As we stated last month, further restrictions are afoot on the use of Chinese technology in federal acquisitions. An Interim Rule issued by the Department of Defense (DoD), General Services Administration (GSA), and National Aeronautics and Space Administration (NASA) (collectively, the “FAR Council”) implements the first phase of Section 889 of the FY2019 National Defense Authorization Act (NDAA). The Interim Rule, effective August 13, 2019, broadly prohibits federal agencies, federal contractors, and grant or loan recipients from procuring “covered telecommunications equipment or services” produced by Huawei Technologies Company and ZTE Corporation and, with respect to certain public safety or surveillance applications, Hytera Communications Corporation, Dahua Technology Company, and Hangzhou Hikvision Digital Technology Company. In particular, federal suppliers are prohibited from sourcing “substantial or essential component of any system, or as critical technology as part of any system” from the foregoing companies.

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Changes to the Federal Acquisition Regulation’s (FAR) small business subcontracting rules have been slow in coming, but the FAR Council is finally catching up with the Small Business Administration (SBA) in making regulatory modifications to implement a few changes intended to help prime contractors reach their small business subcontracting goals as required by Section 1614 of the National Defense Authorization Act of 2014 (2014 NDAA). Specifically, the changes focus on aiding prime contractors possessing an individual subcontracting plan for a contract with a single executive agency. Now, in such instances, the prime contractor will receive credit toward its subcontracting goals for awards made to small business concerns employed at any tier by subcontractors through their respective subcontracting plans. This should be helpful news to prime contractors.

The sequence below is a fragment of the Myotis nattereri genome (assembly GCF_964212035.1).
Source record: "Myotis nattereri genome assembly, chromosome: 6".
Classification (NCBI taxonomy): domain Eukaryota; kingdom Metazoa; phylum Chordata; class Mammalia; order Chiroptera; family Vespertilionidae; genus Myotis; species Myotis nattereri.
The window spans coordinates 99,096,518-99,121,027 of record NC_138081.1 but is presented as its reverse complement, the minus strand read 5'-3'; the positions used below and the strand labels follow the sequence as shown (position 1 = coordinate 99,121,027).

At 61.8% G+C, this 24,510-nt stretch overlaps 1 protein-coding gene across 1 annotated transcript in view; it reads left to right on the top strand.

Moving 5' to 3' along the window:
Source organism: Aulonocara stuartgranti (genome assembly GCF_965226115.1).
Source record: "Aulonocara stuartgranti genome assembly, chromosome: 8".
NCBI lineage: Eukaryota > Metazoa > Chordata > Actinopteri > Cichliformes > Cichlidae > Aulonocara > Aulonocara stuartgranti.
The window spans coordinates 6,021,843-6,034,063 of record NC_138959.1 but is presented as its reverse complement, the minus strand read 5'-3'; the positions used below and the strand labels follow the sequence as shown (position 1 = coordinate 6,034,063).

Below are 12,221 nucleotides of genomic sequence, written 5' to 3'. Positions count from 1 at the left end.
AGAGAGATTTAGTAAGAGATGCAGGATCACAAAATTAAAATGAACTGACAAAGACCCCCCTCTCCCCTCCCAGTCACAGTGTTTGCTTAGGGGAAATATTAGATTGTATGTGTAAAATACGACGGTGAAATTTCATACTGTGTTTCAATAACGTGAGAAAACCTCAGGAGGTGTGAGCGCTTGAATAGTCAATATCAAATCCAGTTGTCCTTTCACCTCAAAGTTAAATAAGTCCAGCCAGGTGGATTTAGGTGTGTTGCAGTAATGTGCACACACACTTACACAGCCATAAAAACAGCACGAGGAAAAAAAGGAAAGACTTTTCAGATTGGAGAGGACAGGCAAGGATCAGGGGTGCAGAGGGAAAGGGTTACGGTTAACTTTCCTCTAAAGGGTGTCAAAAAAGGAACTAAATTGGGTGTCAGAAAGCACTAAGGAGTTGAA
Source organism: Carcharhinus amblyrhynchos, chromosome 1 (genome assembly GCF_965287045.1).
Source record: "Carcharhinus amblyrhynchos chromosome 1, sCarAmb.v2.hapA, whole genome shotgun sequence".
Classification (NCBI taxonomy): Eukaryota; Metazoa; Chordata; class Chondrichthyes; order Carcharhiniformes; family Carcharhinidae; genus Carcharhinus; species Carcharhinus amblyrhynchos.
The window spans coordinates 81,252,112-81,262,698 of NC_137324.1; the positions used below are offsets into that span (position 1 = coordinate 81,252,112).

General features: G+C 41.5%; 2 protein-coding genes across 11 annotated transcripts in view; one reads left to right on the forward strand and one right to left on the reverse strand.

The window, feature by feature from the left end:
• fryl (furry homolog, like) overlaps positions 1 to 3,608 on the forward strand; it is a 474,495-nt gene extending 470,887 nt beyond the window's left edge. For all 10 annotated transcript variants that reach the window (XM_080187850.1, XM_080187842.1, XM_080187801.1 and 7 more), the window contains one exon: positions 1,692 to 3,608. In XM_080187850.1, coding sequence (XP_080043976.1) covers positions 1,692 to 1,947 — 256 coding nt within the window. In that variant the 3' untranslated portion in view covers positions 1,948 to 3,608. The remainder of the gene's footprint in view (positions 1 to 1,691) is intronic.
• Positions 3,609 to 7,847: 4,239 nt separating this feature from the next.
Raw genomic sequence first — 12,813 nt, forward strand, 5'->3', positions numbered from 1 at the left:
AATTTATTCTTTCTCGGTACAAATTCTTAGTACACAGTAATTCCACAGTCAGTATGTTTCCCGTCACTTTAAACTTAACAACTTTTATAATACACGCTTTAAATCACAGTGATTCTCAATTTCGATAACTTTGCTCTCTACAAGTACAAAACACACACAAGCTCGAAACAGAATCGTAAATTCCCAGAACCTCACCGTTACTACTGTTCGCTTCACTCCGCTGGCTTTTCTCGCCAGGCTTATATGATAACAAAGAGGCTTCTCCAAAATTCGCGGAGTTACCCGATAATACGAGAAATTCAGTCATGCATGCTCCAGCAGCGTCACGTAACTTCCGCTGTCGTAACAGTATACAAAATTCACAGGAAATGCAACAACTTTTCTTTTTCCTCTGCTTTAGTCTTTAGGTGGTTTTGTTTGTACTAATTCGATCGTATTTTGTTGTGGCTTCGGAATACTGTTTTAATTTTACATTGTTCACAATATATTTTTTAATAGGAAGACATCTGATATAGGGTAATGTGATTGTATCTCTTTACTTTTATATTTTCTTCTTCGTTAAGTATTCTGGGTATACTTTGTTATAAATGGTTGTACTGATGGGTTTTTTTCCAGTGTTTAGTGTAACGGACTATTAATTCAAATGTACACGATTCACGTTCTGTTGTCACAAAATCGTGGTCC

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On Dec. 4, 2018, the Federal Acquisition Regulatory Council finally released a proposed rule to implement changes to certain small business subcontracting regulations required by the 2013 National Defense Authorization Act (NDAA). 83 Fed. Reg. 62540 (Dec. 4, 2018). This is a welcome, if not long-overdue sign of progress. Over the last half-decade since the

The House version of the 2018 National Defense Authorization Act (“NDAA”) (passed July 14, 2017) includes key provisions that would radically change the way the Government purchases certain commercial items, and it may result in the extinction of large parts of the Federal Supply Schedules as we know them. Section 801 of the NDAA promotes Government wide use of online commercial marketplaces (“online marketplaces”) such as Amazon, Staples, and Grainger for the acquisition of certain commercial off-the shelf (“COTS”) items, defined as “commercial products” in the proposed legislation. If enacted, the NDAA would be a revolutionary development in the way the Government buys many of its products, allowing agencies to leapfrog over competitive bidding requirements and numerous mandatory clauses now included in Government contracts for commercial items.

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Contractor past performance evaluations are important factors in source selection decisions under Parts 8 and 15 of the Federal Acquisition Regulation (“FAR”), and they can easily make or break a contractor’s federal customer base. Especially vulnerable are contractors competing in Lowest Price Technically Acceptable (“LPTA”) procurements, where a bad past performance rating can make contractors ineligible due to an “unacceptable” technical rating even though they may offer the lowest price. The submission by Government contracting officials of a contractor’s performance evaluation to the Contractor Performance Assessment Reporting System (“CPARS”) is required in most instances; however, the contractor’s remedies for correcting poor performance evaluations due to mistakes and material omissions by the evaluator are limited in both time and scope. And as the DoD’s Inspector General (“IG”) has repeatedly pointed out, most recently in its May 9, 2017 report, Summary of Audits on Assessing Contractor Performance (noting a large percentage of DoD performance assessment reports are late and not prepared correctly and accurately), mistakes often happen. Contractors looking to sustain their business in the federal marketplace need to be properly armed with the weapons available to challenge poor performance evaluations when the agency gets it wrong.